Alismatales


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Alismatales

[ə‚liz·mə′tā·lēz]
(botany)
A small order of flowering plants in the subclass Alismatidae, including aquatic and semiaquatic herbs.
References in periodicals archive ?
However, considering the most recent phylogeny, Limnobiophyllum must be now included in Lemnoideae of Araceae and within Alismatales.
Amborellales 1 1 Nymphaeales 3 2 Austrobaileyales 3 2 Chloranthales 1 1 Magnoliids Cannellales 2 Piperales 5 3 Laurales 7 2 1 Magnoliales 6 3 1 Monocots Acorales 1 Alismatales 13 2 Petrosaviales 1 Dioscoreales 5 2 Pandanales 5 2 Liliales 10 4 Asparagales (incl.
The latest classification system (known as APG system: Angiosperm Phelogeny Group system), of the families and orders of the flowering plants which based largely on DNA sequences of the chloroplast, nuclear ribosomal, and mitochondrial genes, In this system the order Alismatales put in monocot clad (Fig.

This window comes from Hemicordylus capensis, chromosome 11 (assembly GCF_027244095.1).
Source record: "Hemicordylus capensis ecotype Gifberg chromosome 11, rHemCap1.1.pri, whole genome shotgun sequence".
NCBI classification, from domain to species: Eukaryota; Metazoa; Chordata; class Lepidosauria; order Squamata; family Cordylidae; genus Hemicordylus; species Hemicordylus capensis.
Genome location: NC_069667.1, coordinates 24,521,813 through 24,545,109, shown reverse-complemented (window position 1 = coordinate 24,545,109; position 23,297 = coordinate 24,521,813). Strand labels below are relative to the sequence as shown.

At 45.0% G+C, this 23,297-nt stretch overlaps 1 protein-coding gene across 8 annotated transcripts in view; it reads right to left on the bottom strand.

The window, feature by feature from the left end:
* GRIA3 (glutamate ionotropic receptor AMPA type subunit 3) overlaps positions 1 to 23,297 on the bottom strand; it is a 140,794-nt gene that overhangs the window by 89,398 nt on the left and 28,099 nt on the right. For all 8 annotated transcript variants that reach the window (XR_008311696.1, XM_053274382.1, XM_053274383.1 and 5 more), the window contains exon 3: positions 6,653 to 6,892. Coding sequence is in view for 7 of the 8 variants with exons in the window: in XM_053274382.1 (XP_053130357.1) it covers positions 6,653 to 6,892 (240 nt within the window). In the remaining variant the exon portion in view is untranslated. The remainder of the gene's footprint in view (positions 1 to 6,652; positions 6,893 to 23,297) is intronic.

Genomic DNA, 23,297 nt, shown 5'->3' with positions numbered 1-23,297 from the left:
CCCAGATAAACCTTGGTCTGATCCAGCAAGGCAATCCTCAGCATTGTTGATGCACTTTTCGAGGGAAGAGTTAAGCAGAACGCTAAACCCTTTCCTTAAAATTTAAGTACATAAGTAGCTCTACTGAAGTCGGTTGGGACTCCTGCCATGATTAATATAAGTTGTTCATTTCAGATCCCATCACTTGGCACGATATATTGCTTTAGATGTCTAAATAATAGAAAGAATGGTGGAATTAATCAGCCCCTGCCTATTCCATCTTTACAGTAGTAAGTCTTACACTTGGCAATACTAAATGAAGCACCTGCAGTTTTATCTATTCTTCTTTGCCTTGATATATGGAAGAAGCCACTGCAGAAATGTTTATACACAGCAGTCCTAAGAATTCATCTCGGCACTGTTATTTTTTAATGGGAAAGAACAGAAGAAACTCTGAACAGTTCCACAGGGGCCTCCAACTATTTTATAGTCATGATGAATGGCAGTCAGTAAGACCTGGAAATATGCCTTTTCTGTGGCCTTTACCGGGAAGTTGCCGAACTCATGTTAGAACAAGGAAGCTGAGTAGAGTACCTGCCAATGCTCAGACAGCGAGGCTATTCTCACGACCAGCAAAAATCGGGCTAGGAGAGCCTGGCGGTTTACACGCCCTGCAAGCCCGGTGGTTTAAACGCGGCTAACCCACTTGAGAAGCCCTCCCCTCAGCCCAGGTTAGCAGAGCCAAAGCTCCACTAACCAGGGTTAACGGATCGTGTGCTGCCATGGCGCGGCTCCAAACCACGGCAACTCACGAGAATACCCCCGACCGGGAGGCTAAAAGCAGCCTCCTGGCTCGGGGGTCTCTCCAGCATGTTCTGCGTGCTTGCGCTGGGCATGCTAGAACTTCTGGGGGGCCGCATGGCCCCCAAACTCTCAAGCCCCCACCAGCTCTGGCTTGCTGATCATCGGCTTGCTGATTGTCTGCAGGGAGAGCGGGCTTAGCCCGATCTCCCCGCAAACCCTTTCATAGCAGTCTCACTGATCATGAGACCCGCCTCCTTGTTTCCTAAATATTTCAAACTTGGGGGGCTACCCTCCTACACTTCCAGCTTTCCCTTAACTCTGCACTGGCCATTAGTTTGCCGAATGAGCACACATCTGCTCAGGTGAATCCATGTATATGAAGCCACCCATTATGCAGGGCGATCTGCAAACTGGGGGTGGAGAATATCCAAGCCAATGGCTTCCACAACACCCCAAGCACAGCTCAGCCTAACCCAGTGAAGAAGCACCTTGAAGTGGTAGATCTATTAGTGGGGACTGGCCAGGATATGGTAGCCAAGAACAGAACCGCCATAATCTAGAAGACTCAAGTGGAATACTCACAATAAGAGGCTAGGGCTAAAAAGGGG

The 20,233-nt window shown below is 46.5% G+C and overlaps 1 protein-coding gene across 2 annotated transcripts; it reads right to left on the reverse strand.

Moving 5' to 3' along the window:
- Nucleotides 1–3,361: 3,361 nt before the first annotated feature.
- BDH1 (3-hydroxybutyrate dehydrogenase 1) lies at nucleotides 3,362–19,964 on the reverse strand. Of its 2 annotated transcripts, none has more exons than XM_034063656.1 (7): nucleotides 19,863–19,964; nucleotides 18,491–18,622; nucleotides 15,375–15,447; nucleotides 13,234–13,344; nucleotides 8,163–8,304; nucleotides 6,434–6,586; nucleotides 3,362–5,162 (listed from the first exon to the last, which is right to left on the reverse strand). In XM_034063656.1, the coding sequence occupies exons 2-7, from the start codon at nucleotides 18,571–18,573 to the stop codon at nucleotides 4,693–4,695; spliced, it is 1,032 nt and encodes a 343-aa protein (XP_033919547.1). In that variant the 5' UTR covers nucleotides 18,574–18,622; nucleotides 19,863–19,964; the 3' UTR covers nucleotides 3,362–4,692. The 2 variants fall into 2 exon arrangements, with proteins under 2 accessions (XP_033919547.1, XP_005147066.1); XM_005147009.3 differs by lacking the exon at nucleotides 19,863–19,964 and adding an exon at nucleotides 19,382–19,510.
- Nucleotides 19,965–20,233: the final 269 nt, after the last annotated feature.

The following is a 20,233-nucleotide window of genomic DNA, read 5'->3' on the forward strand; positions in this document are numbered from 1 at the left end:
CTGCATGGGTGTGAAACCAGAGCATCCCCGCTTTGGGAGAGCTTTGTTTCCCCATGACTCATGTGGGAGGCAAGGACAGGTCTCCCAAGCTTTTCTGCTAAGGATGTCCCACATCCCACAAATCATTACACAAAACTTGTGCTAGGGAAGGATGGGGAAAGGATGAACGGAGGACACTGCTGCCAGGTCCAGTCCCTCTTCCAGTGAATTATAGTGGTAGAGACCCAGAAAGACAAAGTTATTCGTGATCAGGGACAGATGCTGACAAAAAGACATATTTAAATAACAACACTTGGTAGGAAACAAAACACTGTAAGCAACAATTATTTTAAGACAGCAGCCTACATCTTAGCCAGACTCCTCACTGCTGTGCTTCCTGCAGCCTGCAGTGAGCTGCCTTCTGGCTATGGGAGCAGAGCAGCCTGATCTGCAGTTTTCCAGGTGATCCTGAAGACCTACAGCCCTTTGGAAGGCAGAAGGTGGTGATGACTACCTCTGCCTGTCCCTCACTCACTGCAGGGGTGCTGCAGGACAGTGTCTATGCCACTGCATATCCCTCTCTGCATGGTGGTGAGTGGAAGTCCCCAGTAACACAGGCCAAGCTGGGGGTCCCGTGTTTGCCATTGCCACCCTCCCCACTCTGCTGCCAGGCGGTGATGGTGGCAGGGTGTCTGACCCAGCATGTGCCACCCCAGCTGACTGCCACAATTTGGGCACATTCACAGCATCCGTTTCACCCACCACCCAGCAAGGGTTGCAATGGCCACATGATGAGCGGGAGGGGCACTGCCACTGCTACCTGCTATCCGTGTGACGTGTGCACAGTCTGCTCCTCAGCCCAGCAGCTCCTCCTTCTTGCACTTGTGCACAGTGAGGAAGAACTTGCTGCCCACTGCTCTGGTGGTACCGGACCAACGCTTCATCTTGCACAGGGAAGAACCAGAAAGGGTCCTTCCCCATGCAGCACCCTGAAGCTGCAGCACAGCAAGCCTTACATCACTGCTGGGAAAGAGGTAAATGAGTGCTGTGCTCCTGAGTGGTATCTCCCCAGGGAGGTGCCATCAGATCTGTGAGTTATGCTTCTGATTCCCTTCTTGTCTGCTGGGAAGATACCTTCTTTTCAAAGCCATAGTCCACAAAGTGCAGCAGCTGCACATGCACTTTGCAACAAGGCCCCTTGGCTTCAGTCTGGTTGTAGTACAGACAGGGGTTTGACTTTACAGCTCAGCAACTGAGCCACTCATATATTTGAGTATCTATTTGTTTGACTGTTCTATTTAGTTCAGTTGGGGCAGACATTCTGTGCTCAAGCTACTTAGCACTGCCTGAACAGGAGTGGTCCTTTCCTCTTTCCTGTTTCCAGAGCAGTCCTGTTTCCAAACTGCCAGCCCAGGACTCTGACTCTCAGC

Orden: Alismatales Familia: Araceae Subfamilia: Aroideae
was separated from this cluster for the reason that it belongs to Alismatales, a root order of monocots [27, 28].
Potamogetonaceae is a small subcosmopolitan monocot family of aquatic herbs with submersed or floating leaves, belonging to the order Alismatales (Haynes and Holm-Nielsen, 2003).
Among Alismatales, many Araceae (including Lemnaceae) have unicarpellate flowers (also the basal genus Gymnostachys; Buzgo, 2001), and some have unistaminate flowers (Mayo et al.
Of the Angiospermae, Poales exhibited the highest number of taxa (40), followed by Alismatales (17), Myrtales and Lamiales (12 species each).
These occur in Alismatales (or Alismatidae) mostly.
ALISMATALES Araceae Amorphophallus albispathus Hett.
As a result of more intensive sampling and analysis of a larger data set, both in molecular and combined molecular-morphological studies, additional groups, most prominently Tofieldiaceae, Araceae, and other families of Alismatales sensu Angiosperm Phylogeny Group (APG, 1998), came into focus as comparatively basal taxa and separated as the next clade (after Acorus) from the remainder of monocots (Chase et al.